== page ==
148. integument


One of the things that I hope to accomplish in writing about my experience as both a gay man and as an ex-Christian is to give hope and courage to those who are struggling with their sexuality or over their doubts about their faith. Regarding faith, there’s definitely a place for doubt and for questioning, but there comes a point where you have to ask yourself if there’s genuine belief within you or if your doubts are your intellect trying desperately to tell you something about yourself.

Regarding sexuality, there is no such thing as questioning. There may be confusion within a person over the kinds of sexual desire he or she is experiencing, whether those feelings be heterosexual, homosexual, or bisexual; or an even more frightening reality of an individual coming to the realize that he or she is transsexual—that is, that he or she was born one sex but knows at his or her core, in the same way that you and I know that we are the sex we are, that he or she is the opposite. From conversations with transsexual friends, I know now how incredibly difficult and lonely a road this can be—but it shouldn’t be.

Yet still, there should be no questioning, or at least there shouldn’t be a culture that forces an individual to question what they know in their heart to be true.

This is especially true of conservative, anti-gay blogger Jonathan Merrit, who was came out recently as gay but has unfortunately taken the sad route of self-loathing Christian gays who make their mea culpas and then go into “therapy” (i.e., “reparative”, ex-gay therapy). They come out as a way of encouraging other closeted gays to do the same—to throw themselves on the “unconditional love” of their hateful communities and to seek “help” from monstrous so-called therapists who promise to be able to “fix” them (i.e., make them “normal”, i.e., heterosexual).

What Jonathan Merrit needs is help to accept himself as a beautiful human being who happened to be born homosexual. Although I never sought therapy (thankfully), having been there myself as a once-Christian gay man I know how terrifying and lonely it is to come out of the closet, especially when your entire community is made up almost exclusively of conservative Christians who believe that homosexuality is a sin and an abomination.

There is no brokenness about homosexuality. If there was, fundamentalists wouldn’t be fighting so hard against it and lying so much about it. If there was, all homosexuals would be leading disastrous lives and dying at age 42 (or whatever age they’ve worked out we die at). If there was, the president of Exodus International wouldn’t say that he’s never met a gay person who’s successfully changed their orientation, and Robert Spitzer wouldn’t have renounced his research finding that ex-gay therapy worked.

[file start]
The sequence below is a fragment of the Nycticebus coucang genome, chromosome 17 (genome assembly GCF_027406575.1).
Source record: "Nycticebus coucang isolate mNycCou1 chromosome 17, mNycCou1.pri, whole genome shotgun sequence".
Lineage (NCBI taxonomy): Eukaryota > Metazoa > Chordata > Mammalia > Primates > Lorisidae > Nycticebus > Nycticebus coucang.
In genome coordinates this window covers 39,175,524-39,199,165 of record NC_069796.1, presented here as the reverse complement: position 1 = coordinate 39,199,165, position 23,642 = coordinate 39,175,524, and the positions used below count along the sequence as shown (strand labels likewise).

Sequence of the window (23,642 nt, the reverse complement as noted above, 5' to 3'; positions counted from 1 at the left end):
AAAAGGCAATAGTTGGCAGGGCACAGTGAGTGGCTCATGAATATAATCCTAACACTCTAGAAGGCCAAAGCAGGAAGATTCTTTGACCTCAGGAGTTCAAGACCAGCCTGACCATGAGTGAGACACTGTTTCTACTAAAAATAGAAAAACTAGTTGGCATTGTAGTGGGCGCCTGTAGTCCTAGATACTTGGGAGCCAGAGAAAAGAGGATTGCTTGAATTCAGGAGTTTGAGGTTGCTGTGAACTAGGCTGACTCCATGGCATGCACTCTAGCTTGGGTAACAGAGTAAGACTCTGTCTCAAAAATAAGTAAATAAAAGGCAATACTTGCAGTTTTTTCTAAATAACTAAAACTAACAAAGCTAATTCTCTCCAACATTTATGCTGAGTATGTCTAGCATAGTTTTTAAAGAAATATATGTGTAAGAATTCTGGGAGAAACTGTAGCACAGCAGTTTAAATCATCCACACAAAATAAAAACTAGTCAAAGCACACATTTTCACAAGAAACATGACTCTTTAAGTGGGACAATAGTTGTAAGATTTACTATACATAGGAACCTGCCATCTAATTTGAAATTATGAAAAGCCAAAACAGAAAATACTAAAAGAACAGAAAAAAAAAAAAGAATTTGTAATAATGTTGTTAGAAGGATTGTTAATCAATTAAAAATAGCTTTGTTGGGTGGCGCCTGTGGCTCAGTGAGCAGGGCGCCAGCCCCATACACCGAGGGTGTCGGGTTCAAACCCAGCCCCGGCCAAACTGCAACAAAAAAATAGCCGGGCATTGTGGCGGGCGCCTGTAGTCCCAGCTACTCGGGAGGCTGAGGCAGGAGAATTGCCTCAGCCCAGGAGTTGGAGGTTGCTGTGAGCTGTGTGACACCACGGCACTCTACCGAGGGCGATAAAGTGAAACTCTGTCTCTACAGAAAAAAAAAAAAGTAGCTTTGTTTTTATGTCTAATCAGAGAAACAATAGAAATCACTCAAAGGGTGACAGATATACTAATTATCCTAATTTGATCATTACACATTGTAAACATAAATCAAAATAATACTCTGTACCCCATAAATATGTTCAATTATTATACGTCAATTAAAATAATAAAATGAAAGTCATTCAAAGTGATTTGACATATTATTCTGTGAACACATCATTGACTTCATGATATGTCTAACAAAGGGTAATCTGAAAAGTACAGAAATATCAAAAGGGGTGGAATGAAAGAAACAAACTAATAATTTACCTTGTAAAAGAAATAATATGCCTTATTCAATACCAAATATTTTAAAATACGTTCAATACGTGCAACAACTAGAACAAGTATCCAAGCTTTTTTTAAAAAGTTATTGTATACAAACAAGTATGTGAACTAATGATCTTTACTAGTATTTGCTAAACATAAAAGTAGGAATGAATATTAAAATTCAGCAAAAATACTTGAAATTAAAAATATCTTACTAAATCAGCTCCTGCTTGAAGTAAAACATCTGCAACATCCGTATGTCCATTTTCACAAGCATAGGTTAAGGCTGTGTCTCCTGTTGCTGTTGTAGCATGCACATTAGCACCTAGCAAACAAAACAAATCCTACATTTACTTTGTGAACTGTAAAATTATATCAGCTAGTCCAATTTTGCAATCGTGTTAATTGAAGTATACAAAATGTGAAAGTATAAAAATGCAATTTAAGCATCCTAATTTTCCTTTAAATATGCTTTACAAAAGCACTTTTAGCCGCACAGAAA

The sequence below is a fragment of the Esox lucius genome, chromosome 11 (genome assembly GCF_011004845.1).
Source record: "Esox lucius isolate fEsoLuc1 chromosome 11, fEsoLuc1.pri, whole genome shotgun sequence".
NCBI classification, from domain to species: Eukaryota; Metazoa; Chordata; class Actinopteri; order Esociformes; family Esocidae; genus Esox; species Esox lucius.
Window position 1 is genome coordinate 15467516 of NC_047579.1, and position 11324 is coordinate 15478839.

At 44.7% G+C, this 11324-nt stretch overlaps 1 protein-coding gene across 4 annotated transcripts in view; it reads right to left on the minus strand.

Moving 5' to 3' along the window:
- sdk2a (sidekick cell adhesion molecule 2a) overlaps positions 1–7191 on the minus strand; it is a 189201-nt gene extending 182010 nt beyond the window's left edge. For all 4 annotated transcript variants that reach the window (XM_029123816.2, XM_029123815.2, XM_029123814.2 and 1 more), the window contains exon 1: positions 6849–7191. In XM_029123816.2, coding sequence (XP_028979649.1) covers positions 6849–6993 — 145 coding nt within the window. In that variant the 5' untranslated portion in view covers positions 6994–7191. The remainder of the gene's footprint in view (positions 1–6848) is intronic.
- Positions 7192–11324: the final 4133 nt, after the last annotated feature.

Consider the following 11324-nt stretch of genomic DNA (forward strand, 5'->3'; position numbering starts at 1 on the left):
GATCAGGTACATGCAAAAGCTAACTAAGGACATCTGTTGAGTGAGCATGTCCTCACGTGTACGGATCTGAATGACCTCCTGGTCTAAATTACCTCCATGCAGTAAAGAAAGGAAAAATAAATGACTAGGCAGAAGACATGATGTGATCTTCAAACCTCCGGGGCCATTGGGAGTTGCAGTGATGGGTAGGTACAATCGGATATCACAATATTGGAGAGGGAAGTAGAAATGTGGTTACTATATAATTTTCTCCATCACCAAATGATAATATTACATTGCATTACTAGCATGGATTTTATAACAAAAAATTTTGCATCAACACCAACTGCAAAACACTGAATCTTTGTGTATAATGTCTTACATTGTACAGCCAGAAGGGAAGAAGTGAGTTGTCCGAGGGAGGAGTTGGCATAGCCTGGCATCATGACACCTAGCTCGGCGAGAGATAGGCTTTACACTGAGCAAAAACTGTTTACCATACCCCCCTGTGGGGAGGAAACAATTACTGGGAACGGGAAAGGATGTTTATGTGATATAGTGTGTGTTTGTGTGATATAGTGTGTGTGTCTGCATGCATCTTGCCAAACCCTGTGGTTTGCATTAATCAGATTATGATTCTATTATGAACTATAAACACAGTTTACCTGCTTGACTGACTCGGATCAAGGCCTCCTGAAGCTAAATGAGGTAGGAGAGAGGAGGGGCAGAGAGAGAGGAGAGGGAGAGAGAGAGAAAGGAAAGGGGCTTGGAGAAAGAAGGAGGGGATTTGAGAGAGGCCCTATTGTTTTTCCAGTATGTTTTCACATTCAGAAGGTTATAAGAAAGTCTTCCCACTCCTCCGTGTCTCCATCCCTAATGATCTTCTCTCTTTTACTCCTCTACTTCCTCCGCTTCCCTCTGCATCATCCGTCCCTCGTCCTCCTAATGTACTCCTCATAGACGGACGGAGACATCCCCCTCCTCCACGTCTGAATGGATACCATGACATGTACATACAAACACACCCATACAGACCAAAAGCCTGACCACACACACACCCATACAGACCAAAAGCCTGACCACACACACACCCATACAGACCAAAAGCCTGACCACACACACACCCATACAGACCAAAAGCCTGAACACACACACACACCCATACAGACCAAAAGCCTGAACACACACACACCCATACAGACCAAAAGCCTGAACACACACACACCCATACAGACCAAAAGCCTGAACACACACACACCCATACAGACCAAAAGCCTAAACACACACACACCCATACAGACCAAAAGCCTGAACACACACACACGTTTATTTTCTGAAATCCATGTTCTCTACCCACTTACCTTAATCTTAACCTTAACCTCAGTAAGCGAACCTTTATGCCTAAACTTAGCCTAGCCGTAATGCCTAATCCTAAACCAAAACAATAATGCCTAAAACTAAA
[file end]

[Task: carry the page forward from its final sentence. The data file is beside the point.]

Regardless of whether you belief in God (or god(s)) or not, it’s such a waste of an already short existence on this wonderful planet to strait-jacket yourself into a life of loneliness and misery in order to satisfy the demands of a community that refuses to acknowledge any perspectives other than their bigoted, narrow, judgmental and puritanical one.

So my call to action for today is for anyone who reads this and agrees with the sentiment to write to Jonathan Merrit and plead with him to not go down the road of self-loathing and unhappiness and to embrace and love himself and the way that he was born. Plead with him to accept the potential happiness that’s there if he’ll just venture outside and look for it. I did, and my only regret is not having met my wonderful boyfriend Jay sooner.



I saw the article this morning on The Advocate about your coming out as gay, and have to say that while I admire the courage it took to admit that publicly, even under pressure to do so, I’ve been where you are. I was born into a Christian family and was raised in the fundamentalist tradition, but came out as gay in 2008 at age 26 after over a decade of struggling with feelings that conflicted with the teaching of my faith. I did so after an extensive amount of research into the clinical and scientific origins of homosexuality, as well as researching the truth about what history and the Bible truly says about it. What I found is that there is nothing in the Bible to suggest that it condemns committed relationships between same-sex couples, and that there is no evidence in the scientific community to indicate homosexuality is anything but natural. What’s unnatural and harmful is attempting to alter your sexual orientation when there’s nothing wrong with the one you have.

It’s impossible to express to you the regrets I have over all of the wasted years that came with fighting with my innate nature and with not coming out sooner. But there was also an indescribable relief at finally embracing who I am. I had to ask myself whether it was more natural to try to fight what had come without bidding (I had no exposure to the “gay lifestyle” growing up) or to accept the evidence within myself. I have no regrets about that decision today. It took some time and looking, but I’m with the man I plan on spending my life with, and here’s nothing different about our love from that of my parents or any of my heterosexual friends who are married.

What I want to say by all of that is don’t throw away the chance to find that for yourself by throwing in your lot with the ex-gay community. Your “indiscretion” showed where your heart truly lies, and what it truly desires, and that’s not wrong. I know from experience that it may seem like giving up to “give in” to what the Church calls temptation, but it’s not giving up to truly embrace who you are. Listen to your heart.

Much love,
David Philip Norris

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